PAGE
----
Dan Reschly and I entitled a recent chapter "The Past Is Not the Future" (Reschly & Ysseldyke, 2002). We envisioned a bright future in which school personnel monitored the progress of all students and used the information they obtained either to put in place evidence-based interventions designed to enhance the competence of individual students, or to build the capacity of systems to meet student needs (Ysseldyke et al., 1997). Of course, if this were true, there might be few learning disabilities. Over the past 25 years there has been very little change in assessment practices. I see too much evidence that this may be as good as it gets, and, therein lies the most distressing truth.

Table 1

Generalizations from 20 Years Ago

* The special education team decision-making process is at best
inconsistent. In most instances the process operated to verify
problems first cited by teachers, and team efforts usually were
directed toward what Sarason and Doris (1979) call a "search for

* Eligibility decisions were more a function of naturally
occurring pupil characteristics than they were data-based.

* Many children without disabilities were being declared eligible
for LD services.

* There was no defensible system for declaring students
eligible for LD services.

* Over three-fourths of low-achieving students could be identified
as LD by at least one definition then in current use. Many LD
students did not meet any of the then-current criteria.

* There are no reliable psychometric differences on norm-referenced
tests between students with LD and their low-achieving peers.

* There are technically adequate norm-referenced tests, but no
technically adequate measures of the psychological processes and
abilities that assessors were required to use to identify deficiencies.

* Curriculum-based measurement is a technically adequate alternative
to lengthy assessments currently administered.

* Student results are better when teachers gather data on student
performance and use the data to adapt instruction. It is difficult
to get them to do so.

* Clear and consistent differences exist in the performance of LD
resource room students and regular class students on one-minute
samples using simple measures of reading, spelling, and
written expression. Given that these measures reliably
differentiate students, they also are useful
for referral and assessment (eligibility) decisions.

Abridged from "Generalizations from Five Years of Research on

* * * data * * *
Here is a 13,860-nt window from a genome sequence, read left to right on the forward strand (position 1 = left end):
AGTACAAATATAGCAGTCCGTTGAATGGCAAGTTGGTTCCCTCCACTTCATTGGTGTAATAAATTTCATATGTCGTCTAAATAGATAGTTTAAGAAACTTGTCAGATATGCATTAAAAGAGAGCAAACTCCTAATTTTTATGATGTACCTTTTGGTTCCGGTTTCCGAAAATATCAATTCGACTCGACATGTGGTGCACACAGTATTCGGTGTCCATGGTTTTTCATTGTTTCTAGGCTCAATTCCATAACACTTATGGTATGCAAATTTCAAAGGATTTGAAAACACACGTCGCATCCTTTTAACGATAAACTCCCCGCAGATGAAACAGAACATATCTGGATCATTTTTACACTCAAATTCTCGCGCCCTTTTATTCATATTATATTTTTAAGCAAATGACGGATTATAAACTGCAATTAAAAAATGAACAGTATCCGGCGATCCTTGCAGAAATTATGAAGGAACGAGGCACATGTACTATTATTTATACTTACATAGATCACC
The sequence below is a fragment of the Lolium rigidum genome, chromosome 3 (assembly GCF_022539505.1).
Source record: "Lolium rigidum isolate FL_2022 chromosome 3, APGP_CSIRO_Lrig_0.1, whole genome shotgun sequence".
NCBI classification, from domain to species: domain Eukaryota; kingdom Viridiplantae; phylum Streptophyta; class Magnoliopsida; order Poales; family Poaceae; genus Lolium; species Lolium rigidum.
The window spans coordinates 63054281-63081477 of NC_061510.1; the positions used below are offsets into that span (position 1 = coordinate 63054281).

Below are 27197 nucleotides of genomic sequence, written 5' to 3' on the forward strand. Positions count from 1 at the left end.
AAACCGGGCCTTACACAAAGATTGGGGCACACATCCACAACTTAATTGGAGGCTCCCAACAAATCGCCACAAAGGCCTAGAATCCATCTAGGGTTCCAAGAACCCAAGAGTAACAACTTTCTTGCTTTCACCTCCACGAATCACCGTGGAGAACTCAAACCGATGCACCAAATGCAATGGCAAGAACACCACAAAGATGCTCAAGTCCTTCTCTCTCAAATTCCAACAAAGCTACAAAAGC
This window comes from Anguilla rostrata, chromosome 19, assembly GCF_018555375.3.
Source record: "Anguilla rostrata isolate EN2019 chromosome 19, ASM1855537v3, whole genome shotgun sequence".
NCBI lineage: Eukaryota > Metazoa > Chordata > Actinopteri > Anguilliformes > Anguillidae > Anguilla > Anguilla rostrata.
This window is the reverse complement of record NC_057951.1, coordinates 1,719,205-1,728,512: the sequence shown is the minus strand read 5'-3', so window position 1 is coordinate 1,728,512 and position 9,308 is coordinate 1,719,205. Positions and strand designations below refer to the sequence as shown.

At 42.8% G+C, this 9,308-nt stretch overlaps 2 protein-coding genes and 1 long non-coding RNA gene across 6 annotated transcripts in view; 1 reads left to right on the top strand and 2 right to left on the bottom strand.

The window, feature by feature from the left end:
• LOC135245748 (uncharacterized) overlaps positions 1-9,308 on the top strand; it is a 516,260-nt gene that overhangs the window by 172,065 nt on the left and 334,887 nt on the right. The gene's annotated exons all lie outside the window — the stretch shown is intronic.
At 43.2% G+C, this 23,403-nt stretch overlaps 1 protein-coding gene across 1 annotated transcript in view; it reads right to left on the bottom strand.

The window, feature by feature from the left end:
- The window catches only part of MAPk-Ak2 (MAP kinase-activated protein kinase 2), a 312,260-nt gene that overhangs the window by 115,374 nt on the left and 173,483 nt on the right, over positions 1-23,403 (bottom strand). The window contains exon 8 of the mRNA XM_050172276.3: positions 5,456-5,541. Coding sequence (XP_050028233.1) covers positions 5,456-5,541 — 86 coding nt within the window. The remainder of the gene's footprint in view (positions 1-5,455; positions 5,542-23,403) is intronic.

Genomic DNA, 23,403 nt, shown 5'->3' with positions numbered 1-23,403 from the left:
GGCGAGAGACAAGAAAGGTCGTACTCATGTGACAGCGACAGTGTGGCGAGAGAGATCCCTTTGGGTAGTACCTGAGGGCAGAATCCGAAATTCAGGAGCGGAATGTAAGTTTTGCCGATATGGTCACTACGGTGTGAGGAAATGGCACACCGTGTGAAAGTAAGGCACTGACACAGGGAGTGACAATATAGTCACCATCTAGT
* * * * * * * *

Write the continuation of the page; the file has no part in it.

Assessment and Decision Making: The University of Minnesota
Institute," by J. Ysseldyke, M. Thurlow, J. Graden, C. Wesson,
B. Algozzine, & S. Deno, 1983, Exceptional Education Quarterly,
4(1), 75-93.


American Academy of School Psychology. (2004). Recommendation on comprehensive evaluation for learning disabilities. Communique, 32(7), 12.

Burns, M., Appleton, J., & Stehouwer, J. D. (2004). Empirical review of response-to-intervention research. Manuscript submitted for publication, University of Minnesota.

Burns, M., & Senesac, B. (2004). Comparison of dual discrepancy criteria for diagnosis of unresponsiveness to intervention. Unpublished manuscript, University of Minnesota.

Gresham, F., Reschly, D., Tilly, D., Fletcher, J., Burns, M., Crist, T., Prasse, D., Vanderwood, M., & Shinn, M. (2004). A comprehensive evaluation of learning disabilities: A response-to-intervention perspective. Communique, 33(4), 34-35.

McMaster, K., Fuchs, D., Fuchs, L., & Compton, D. (in press). Responding to nonresponders: An experimental field trial of identification and intervention methods. Exceptional Children.

Meyers, B., Meyers, J., & Deno, S. L. (1980). Formative evaluation and teacher decision making: A follow-up (Research Report No. 41). Minneapolis: University of Minnesota, Institute for Research on Learning Disabilities.

Reschly, D., & Ysseldyke, J. E. (2002). Paradigm shift: The past is not the future. In A. Thomas & J. Grimes (Eds.), Best practices in school psychology IV (pp. 3-20). Bethesda, MD: National Association of School Psychologists.

Sarason, S., & Doris, J. (1979). Educational handicap, public policy, and social history. New York: Free Press.

Spicuzza, R., Ysseldyke, J., Lemkuil, A., Koscioleck, S., Boys, C., & Teelucksingh, E. (2001). Effects of using a curriculum-based monitoring system on the classroom instructional environment and math achievement. Journal of School Psychology, 39(6), 521-542.

Stuebing, K., Fletcher, J., & LeDeux, J. (2002). Validity of IQ-discrepancy classification of learning disabilities: A meta-analysis. American Educational Research Journal, 469-518.

VanderHeyden, A. M., Witt, J. C., & Barnett, D. A. (2004). The emergence and possible futures of response to intervention. Manuscript submitted for publication, Louisiana State University.

Ysseldyke, J. (2001). Reflections on a career: 25 years of research on assessment and instructional decision-making. Exceptional Children, 67(3), 295-310.

Yesseldyke, J. E., & Christenson, S. L. (2002). Functional assessment of Academic Environment Scale. Longmont, CO: Sopris West.

Ysseldyke, J. E., Dawson, M., Lehr, C. A., Reschly, D., Reynolds, M., & Telzrow, C. (1997). School psychology: A blueprint for the future of training and practice II. Bethesda, MD: National Association of School Psychologists.

Ysseldyke, J., & Tardrew, S. (2002). Differentiating math instruction. Wisconsin Rapids, WI: Renaissance Learning.

Ysseldyke, J., Thurlow, M., Graden, J., Wesson, C., Algozzine, B., & Deno, S. (1983). Generalizations from five years of research on assessment and decision making: The University of Minnesota Institute. Exceptional Education Quarterly, 4(1), 75-93.

JIM YSSELDYKE, Ph.D., NCSP, is Birkmaier Professor of Educational Leadership and co-director, University of Minnesota Center for Reading Research.